The Problem is the Wrong Solution

Take a look at the graphic that accompanies this text.  At first glance, you may think that just by rearranging the shapes, the “whole” now has a “hole.”  But if you look very, very closely, you’ll see that the hypotenuse lines are not the same.  Superimposing the two triangles shows a difference in the lines.  If you take the space between the lines and compact it, you get the mathematical equivalent of an extra “square” in the shape.  Take a piece of graph paper and try it.

It’s a great way to explain why we can’t seem to solve the problems in our educational system.

Author and consultant Patrick Lencioni has said that we don’t like hard simple solutions; we like easy complex ones.

Think about it.  That most certainly applies to technology today.  Need to get organized?  The hard simple solution is to schedule time to go through everything on your desk and decide if it’s important, or if it’s not.  If important, it can be prioritized; if it’s not, it can be either filed or shredded.

Why is that hard?  It takes time, decision-making skills, and energy.  Organizing is always more tiring that creating something, since organizing is simply rearranging the pieces, but when something new is created, the action of accomplishment makes one feel joy, and joy mitigates fatigue.

What’s the easy, complex solution?  Find an app or a device to help us get organized.  That’s the easy part; the complexity kicks in when we discover how the app or device functions, how we must also have the desktop version or the desktop software to make it function properly, and then need to digitize all those documents on our desk so that we can use the new app or device to organize them and…goodness, I’m tired already, and nothing’s been done.

So what does this have to do with solving the problem of the educational system in this country?  In a recent video called “Where Have All the Teachers Gone?” several teachers are interviewed on camera.  They say that testing is not the answer, and lament the fact that testing used to take up about two weeks of the school year.  Now, it takes up about six.  Low pay, lack of resources, expectations, decisions made by non-educators which affect educators, diminishing tax bases, disengaged parents and children living in poverty that don’t know where their next meal is coming from or don’t have a roof over their heads are cited as some of the many reasons that people aren’t choosing education as a career path today.  And now, let’s throw in a pandemic where it’s not known from one day to the next if school will be in person or remote, and parents need to adjust their work schedules immediately.  The fact of the matter is that there are a number of qualified teachers available, but they don’t necessarily want to teach in the areas that need teachers for all of the reasons listed above.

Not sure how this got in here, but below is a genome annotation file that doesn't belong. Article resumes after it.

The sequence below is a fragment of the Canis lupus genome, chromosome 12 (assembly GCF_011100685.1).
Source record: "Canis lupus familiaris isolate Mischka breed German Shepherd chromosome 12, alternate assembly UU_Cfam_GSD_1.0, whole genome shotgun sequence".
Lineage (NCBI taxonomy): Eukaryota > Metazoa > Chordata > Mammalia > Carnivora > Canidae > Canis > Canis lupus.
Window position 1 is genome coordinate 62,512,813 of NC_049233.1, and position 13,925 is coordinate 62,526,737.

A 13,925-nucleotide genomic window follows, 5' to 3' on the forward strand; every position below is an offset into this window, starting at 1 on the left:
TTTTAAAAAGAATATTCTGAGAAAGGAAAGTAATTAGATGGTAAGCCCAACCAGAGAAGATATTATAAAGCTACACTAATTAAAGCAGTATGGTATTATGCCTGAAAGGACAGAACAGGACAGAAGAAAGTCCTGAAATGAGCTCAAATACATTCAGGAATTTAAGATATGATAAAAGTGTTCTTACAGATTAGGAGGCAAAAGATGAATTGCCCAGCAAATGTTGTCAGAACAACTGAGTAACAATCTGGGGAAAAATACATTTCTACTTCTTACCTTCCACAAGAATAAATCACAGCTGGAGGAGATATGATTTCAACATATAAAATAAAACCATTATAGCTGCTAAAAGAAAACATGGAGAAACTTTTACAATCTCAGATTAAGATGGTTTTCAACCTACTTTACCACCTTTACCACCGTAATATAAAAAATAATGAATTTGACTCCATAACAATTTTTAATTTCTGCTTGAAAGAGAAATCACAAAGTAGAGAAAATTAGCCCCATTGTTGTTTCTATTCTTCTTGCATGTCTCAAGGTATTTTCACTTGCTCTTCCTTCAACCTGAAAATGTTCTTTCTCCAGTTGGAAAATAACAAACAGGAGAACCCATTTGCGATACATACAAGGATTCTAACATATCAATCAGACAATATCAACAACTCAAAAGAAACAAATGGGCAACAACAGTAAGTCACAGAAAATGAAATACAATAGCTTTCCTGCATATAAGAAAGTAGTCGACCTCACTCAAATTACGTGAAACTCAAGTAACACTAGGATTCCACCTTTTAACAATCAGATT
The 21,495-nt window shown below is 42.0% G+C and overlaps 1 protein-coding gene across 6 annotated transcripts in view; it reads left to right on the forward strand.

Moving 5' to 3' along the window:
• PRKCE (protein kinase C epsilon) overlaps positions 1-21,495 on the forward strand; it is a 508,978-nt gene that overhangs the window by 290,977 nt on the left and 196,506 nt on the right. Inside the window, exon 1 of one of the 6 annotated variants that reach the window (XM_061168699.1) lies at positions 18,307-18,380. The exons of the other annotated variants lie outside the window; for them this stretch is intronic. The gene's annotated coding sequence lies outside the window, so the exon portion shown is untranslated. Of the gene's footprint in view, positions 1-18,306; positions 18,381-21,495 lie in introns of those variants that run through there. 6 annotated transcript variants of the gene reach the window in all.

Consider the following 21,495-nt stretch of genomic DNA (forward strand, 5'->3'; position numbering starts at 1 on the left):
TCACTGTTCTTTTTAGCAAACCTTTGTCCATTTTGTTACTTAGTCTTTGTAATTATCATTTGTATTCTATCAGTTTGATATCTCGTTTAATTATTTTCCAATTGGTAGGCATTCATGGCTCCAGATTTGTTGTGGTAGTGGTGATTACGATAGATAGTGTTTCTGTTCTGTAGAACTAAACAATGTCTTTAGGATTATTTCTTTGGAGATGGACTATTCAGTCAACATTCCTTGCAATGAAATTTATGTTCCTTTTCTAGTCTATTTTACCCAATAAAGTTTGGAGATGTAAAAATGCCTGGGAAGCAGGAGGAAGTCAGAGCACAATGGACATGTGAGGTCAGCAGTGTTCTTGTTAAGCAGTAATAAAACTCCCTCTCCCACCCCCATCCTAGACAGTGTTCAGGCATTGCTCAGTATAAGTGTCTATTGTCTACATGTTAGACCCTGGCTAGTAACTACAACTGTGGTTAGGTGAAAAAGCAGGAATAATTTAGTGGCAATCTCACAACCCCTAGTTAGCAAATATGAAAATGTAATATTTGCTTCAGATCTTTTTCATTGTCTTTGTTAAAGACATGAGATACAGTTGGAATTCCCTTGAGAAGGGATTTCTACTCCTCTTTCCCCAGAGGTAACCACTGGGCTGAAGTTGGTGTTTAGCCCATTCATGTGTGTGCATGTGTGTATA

So what happens?  Someone tries to solve the problem.  And when you “solve a problem” as part of a classroom exercise, there is usually one correct answer.  And there isn’t “one” correct solution here.  That’s is precisely the problem inherent in education: the way educators are trained is the way educators train everyone else.

Give us a math problem.  How many correct answers are there?  Give us a standardized test.  How many correct answers to the question are there?  Usually one.  If you’re investigative something of a scientific nature, there’s the “if this, then that” (today, called IFTTT) protocol, which is basis of linear thinking.

Teachers are masters of linear thinking.  If we add 2 to 2, what’s the sum of the two numbers?  If we consider a sentence, what is the main verb in it?  Since educators live in the IFTTT world, then to solve educational problems, we’ll test more.  If that doesn’t work out, perhaps we’ll get additional resources.  If that doesn’t work, perhaps we can find ways to get parents to become more engaged with their children’s schoolwork.  We take it one step at a time.  It’s linear thinking.

And that’s the wrong thinking needed to solve today’s problems.  It’s not the “or” operator; we need to use the “and” operator.  It’s not low pay, or lack of resources, or expectations, or decisions made by non-educators which affect educators, it’s low pay AND lack of resources AND expectations AND decisions made by non-educators which affect educators.  All those things connected together create a system, which, non-coincidentally, is why it’s called an educational system, rather than an educational process.

Systemic strategies and solutions are necessary.  What are some of those solutions?  They’re easy.  But easy solutions are hard to implement, because things can get messy.  Think of a juggler who can handle 5, 7, 9 or even juggling a dozen raw eggs at one time.  It’s simple.  It’s “juggling.”  Is it easy to juggle 7 to 12 things at once?  Certainly not.  Is there the potential for things to get messy?  Absolutely.  There’s the saying that things will get worse before they get better.  It implies that there will be failures along the way, and the learning that results from the failure is important in solving the problem.  Researchers know this, as it’s at the core of their work.  The problem is that we don’t accept that saying.  We want an easy solution, even if it’s complex.  We want it to work “right” “right out of the box.”  It’s that “silver-bullet” solution to a difficult problem that everyone is looking for.  The problem, therefore, isn’t the problem; the problem is that “silver-bullet” solutions don’t exist.  If you do one thing – it leads to another.